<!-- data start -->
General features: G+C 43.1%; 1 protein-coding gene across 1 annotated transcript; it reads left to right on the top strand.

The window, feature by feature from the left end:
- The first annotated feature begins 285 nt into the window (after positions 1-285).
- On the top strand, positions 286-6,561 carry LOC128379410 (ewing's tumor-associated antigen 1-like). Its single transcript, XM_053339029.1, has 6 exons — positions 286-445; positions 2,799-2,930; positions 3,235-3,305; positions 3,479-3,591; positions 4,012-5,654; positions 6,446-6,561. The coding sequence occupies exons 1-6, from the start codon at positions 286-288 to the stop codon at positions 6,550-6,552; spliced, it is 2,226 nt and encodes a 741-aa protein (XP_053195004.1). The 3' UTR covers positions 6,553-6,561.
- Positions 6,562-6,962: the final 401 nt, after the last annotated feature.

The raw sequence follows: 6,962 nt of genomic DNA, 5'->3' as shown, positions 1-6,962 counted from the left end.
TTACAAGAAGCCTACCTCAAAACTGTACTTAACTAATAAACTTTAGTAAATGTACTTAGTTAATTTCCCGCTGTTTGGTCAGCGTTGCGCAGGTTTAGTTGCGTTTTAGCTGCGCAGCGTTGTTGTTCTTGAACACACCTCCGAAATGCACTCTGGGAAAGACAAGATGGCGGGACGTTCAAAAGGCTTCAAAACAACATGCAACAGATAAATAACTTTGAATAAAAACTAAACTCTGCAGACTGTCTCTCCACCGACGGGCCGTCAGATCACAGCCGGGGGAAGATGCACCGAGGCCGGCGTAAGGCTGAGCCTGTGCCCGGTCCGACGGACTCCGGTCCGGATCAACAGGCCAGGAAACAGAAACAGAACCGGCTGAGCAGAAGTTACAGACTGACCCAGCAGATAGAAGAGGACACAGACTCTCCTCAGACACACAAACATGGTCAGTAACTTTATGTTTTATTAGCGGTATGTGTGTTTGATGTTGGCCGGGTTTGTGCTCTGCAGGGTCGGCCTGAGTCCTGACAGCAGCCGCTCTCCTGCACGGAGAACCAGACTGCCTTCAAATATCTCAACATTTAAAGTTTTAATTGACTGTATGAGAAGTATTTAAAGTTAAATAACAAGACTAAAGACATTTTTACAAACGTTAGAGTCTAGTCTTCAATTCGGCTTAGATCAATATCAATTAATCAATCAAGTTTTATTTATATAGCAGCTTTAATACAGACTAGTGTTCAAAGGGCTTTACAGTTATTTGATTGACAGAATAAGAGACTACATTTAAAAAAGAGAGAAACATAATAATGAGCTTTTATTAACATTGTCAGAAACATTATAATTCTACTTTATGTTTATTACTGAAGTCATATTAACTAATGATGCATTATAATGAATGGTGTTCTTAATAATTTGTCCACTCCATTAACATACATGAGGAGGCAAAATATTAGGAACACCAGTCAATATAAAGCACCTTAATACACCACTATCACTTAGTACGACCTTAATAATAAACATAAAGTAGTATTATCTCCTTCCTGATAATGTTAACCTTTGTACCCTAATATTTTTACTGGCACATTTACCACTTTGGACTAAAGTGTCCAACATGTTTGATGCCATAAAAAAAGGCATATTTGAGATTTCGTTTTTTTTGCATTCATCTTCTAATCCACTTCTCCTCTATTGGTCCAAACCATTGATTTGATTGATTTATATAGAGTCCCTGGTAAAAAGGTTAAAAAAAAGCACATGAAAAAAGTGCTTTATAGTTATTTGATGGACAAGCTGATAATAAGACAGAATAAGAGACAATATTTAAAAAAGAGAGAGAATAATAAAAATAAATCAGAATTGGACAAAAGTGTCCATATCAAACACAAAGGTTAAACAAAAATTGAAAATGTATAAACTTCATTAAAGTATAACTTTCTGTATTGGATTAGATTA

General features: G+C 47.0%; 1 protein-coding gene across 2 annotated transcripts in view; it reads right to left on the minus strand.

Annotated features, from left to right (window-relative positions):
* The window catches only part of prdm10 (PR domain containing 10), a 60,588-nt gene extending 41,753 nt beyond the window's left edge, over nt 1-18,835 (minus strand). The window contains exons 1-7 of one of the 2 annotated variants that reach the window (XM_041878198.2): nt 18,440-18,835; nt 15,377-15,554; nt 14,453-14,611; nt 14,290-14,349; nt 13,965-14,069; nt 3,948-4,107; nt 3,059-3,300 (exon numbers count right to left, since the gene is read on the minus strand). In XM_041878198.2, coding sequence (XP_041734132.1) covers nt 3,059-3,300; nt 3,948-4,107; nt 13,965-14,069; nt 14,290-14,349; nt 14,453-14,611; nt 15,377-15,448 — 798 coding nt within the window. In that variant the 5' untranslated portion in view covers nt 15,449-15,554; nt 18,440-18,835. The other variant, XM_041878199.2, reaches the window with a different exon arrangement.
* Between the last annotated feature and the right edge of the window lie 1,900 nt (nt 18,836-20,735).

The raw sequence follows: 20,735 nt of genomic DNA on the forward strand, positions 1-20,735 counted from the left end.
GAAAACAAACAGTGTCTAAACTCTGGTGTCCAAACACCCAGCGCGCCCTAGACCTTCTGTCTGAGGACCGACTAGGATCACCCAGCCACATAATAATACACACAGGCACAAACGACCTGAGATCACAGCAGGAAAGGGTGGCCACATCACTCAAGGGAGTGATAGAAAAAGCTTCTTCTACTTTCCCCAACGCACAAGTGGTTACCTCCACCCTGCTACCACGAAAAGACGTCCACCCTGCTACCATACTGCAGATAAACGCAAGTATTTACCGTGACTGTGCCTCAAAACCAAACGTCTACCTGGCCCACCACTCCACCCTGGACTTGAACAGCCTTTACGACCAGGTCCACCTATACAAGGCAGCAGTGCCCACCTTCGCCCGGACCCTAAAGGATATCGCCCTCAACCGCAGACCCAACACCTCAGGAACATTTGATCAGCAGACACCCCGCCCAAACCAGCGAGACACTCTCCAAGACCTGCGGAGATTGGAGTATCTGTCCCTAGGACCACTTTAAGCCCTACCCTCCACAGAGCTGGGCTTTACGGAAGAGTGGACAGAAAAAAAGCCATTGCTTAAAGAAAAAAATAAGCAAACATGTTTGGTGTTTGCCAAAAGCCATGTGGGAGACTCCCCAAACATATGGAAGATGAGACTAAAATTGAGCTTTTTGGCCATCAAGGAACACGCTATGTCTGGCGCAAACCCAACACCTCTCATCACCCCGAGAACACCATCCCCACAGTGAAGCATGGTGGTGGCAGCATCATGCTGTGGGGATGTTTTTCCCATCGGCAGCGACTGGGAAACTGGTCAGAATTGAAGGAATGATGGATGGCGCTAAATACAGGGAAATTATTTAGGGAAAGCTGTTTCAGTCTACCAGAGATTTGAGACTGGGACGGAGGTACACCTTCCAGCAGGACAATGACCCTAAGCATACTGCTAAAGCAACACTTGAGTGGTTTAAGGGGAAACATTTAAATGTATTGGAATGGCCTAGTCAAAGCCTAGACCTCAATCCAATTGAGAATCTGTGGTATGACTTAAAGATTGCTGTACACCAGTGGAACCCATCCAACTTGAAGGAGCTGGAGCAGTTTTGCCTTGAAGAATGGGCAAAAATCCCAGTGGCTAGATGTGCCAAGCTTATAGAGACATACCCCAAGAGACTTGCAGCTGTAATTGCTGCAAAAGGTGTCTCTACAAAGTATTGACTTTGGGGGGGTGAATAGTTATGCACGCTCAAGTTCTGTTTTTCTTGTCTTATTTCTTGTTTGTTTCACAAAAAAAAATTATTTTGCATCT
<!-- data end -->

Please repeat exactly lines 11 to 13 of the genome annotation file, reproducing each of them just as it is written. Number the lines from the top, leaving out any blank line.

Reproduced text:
* Between the last annotated feature and the right edge of the window lie 1,900 nt (nt 18,836-20,735).

The raw sequence follows: 20,735 nt of genomic DNA on the forward strand, positions 1-20,735 counted from the left end.
GAAAACAAACAGTGTCTAAACTCTGGTGTCCAAACACCCAGCGCGCCCTAGACCTTCTGTCTGAGGACCGACTAGGATCACCCAGCCACATAATAATACACACAGGCACAAACGACCTGAGATCACAGCAGGAAAGGGTGGCCACATCACTCAAGGGAGTGATAGAAAAAGCTTCTTCTACTTTCCCCAACGCACAAGTGGTTACCTCCACCCTGCTACCACGAAAAGACGTCCACCCTGCTACCATACTGCAGATAAACGCAAGTATTTACCGTGACTGTGCCTCAAAACCAAACGTCTACCTGGCCCACCACTCCACCCTGGACTTGAACAGCCTTTACGACCAGGTCCACCTATACAAGGCAGCAGTGCCCACCTTCGCCCGGACCCTAAAGGATATCGCCCTCAACCGCAGACCCAACACCTCAGGAACATTTGATCAGCAGACACCCCGCCCAAACCAGCGAGACACTCTCCAAGACCTGCGGAGATTGGAGTATCTGTCCCTAGGACCACTTTAAGCCCTACCCTCCACAGAGCTGGGCTTTACGGAAGAGTGGACAGAAAAAAAGCCATTGCTTAAAGAAAAAAATAAGCAAACATGTTTGGTGTTTGCCAAAAGCCATGTGGGAGACTCCCCAAACATATGGAAGATGAGACTAAAATTGAGCTTTTTGGCCATCAAGGAACACGCTATGTCTGGCGCAAACCCAACACCTCTCATCACCCCGAGAACACCATCCCCACAGTGAAGCATGGTGGTGGCAGCATCATGCTGTGGGGATGTTTTTCCCATCGGCAGCGACTGGGAAACTGGTCAGAATTGAAGGAATGATGGATGGCGCTAAATACAGGGAAATTATTTAGGGAAAGCTGTTTCAGTCTACCAGAGATTTGAGACTGGGACGGAGGTACACCTTCCAGCAGGACAATGACCCTAAGCATACTGCTAAAGCAACACTTGAGTGGTTTAAGGGGAAACATTTAAATGTATTGGAATGGCCTAGTCAAAGCCTAGACCTCAATCCAATTGAGAATCTGTGGTATGACTTAAAGATTGCTGTACACCAGTGGAACCCATCCAACTTGAAGGAGCTGGAGCAGTTTTGCCTTGAAGAATGGGCAAAAATCCCAGTGGCTAGATGTGCCAAGCTTATAGAGACATACCCCAAGAGACTTGCAGCTGTAATTGCTGCAAAAGGTGTCTCTACAAAGTATTGACTTTGGGGGGGTGAATAGTTATGCACGCTCAAGTTCTGTTTTTCTTGTCTTATTTCTTGTTTGTTTCACAAAAAAAAATTATTTTGCATCT